Asset protection comes in all shapes and sizes. Once the concern of the very rich, or those with potentially great liabilities, asset protection is now for everyone. Whether it’s structuring protection for a nest egg in the event of a financial disaster, or preserving what’s left of a small estate for children and grandchildren, asset protection is worthy of consideration.
In today’s litigious society, there is virtually no way to anticipate how your assets are exposed to potential creditors. If you own a business or practice a profession (medical, legal, accounting, engineering, or architecture), it is truly impossible to foresee the financial pitfalls that exist. Even though many businesses are operated as corporations or limited liability companies (which traditionally offer protection from business debts), there is a growing trend toward attaching certain business liabilities to the business owner.
Although most business owners are careful and diligent about how they run their company, we simply cannot ignore the wide variety of risks that the owner is exposed to. For that reason alone, it makes sense to learn more about asset protection planning, and decide if any of these strategies are appropriate for you.
We welcome the opportunity to learn about your concerns and assist in developing a highly personalized strategy to address your long-term asset protection goals and objectives.
The basic premise of asset protection planning is that you are able to choose which jurisdiction controls your property rights. This is often difficult for people to understand, because most people never have the opportunity to choose which set of laws affect any part of their life. For example, we have no choice of who controls the traffic laws that we all must adhere to – that is decided by the municipality that you are driving in, and there is no way to change that.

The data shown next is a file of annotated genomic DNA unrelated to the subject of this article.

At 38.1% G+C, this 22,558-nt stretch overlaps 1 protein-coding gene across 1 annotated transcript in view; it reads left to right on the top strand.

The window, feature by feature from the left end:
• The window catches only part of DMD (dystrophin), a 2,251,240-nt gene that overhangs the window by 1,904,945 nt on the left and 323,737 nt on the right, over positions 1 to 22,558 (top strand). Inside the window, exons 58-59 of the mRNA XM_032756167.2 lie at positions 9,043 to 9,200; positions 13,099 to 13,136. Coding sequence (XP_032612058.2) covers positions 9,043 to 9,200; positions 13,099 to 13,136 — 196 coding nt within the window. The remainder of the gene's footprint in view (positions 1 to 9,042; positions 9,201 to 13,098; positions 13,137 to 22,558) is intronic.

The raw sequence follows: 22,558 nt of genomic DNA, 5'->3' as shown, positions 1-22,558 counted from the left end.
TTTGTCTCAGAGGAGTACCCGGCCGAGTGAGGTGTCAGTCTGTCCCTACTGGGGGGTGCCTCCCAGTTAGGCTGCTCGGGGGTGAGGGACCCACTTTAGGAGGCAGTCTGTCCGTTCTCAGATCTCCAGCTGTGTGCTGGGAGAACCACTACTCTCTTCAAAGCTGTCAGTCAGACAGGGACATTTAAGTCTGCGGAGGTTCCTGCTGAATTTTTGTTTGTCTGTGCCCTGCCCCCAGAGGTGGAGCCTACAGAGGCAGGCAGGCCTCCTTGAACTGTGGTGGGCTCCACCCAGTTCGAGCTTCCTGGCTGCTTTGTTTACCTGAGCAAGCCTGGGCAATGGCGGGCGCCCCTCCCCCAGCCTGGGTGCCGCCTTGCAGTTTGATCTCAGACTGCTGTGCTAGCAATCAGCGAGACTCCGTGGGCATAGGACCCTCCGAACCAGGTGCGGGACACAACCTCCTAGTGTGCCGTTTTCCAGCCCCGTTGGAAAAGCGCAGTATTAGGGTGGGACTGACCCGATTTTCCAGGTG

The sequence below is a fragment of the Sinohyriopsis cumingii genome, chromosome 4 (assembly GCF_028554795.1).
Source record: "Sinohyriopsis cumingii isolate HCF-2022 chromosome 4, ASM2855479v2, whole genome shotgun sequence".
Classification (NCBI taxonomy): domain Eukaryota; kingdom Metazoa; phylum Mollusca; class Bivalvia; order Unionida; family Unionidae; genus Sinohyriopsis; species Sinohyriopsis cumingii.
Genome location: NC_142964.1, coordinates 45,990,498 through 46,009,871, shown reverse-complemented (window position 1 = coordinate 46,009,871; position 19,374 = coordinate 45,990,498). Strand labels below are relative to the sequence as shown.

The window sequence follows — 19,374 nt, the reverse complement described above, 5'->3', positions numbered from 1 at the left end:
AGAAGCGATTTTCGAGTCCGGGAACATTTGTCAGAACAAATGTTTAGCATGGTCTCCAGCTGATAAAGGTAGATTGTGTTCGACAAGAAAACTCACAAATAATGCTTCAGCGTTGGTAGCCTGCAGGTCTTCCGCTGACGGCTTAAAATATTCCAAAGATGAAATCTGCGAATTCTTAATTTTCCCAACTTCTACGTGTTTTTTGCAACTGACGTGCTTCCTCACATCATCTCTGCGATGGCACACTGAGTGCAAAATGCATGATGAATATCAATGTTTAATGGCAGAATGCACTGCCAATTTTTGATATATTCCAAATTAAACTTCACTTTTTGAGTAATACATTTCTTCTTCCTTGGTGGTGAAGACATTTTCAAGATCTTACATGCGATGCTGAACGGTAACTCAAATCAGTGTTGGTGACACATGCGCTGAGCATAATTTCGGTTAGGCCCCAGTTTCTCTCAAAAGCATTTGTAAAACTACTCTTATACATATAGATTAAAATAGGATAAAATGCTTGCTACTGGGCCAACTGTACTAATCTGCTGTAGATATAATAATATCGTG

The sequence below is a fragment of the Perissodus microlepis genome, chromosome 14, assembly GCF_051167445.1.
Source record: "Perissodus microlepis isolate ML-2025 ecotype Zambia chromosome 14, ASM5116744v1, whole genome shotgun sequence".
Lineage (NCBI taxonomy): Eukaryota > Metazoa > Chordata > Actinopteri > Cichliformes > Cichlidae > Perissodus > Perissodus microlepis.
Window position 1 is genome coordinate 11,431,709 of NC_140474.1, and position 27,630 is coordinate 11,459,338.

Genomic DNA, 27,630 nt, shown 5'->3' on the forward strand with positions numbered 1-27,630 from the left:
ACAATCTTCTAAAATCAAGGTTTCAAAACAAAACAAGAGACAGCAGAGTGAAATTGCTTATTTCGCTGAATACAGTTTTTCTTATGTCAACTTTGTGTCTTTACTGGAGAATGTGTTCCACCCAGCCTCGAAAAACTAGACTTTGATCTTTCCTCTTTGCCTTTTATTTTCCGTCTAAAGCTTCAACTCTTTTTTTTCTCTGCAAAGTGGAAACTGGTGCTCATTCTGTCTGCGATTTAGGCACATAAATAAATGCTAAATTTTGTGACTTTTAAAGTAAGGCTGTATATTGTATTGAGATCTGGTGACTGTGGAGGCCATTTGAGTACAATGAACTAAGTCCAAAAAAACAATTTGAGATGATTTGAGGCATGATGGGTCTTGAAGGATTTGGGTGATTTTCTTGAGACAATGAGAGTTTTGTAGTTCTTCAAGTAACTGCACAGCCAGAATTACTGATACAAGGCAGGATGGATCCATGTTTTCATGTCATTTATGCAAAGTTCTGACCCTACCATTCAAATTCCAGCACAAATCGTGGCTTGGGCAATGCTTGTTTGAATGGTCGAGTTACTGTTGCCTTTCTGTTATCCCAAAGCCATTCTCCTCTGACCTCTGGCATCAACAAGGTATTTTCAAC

Similarly, none of us in the U.S. can decide which set of tax rules apply to us – the Internal Revenue Service takes care of that, and there is no way around it. However, wealth usually takes the form of personal property. Securities, for example, whether publicly traded or privately held, are personal property; and personal property is usually governed by the laws of wherever the property is located. That’s why the location, or domicile, of the owner of that property is so important. Some countries allow you to be much more protective of your property than other countries.
An asset protection strategy may incorporate use of one or more business entities, trusts, IRAs and qualified retirement plan funds, titling, and insurance as planning strategies used to shield a “nest egg” of assets from the reach of creditors.
The goal is to develop a wealth preservation plan that is effective and that will leave you with peace of mind if disaster strikes. Asset protection strategies are generally not designed to take control of all of your assets, such as your daily living expenses, mortgage payments, or other loan payments. Rather, they are designed to take a certain portion of your wealth and allocate it to structures that would likely frustrate the efforts of future creditors. The goal here is to reassure the client that they have wealth that may be beyond the reach of creditors that they can rely on to rebuild in the unlikely event that disaster strikes. It is not designed to shield assets that are needed for short-term or mid-term financial needs.
The best time to do this type of planning is when you need it the least. You can’t typically buy insurance on your boat while the boat is sinking. By the same token, you can’t typically protect your assets after you’ve been sued or after you’ve committed an act that is likely to end in a lawsuit. Stated in legal terms, you cannot protect your assets from current or from reasonably anticipated creditors. There are state laws (Fraudulent Transfer Rules) that address “fraudulent conveyances.” A fraudulent conveyance is any conveyance of an asset designed to hinder, delay, or defraud a creditor. You need to plan when there are no threats to your wealth. Otherwise, the planning is very much at risk, and likely ineffective.
If you keep a majority of your assets out of the asset-protected vehicle, and by transferring the protected assets before you have financial difficulties, the transfer is unlikely to be characterized as a fraudulent conveyance. If, on the other hand, you transfer all of your assets to a protected vehicle, thereby leaving yourself insolvent, the courts are more likely to find a fraudulent conveyance occurred.
There are now some U.S. states that passed laws allowing the establishment of an asset protection trust. Alaska was among the first of those states, quickly followed by Delaware and Nevada. There are 17 states that now allow this kind of domestic asset protection planning. This trend is in response to voter demand for this type of legislation, with the hope that people can protect a portion of their assets without moving ownership of these assets offshore. As often happens, there is some competition among the states for the most aggressive legislation, because, with the trusts attracted to those states, there almost certainly follows more tax revenue.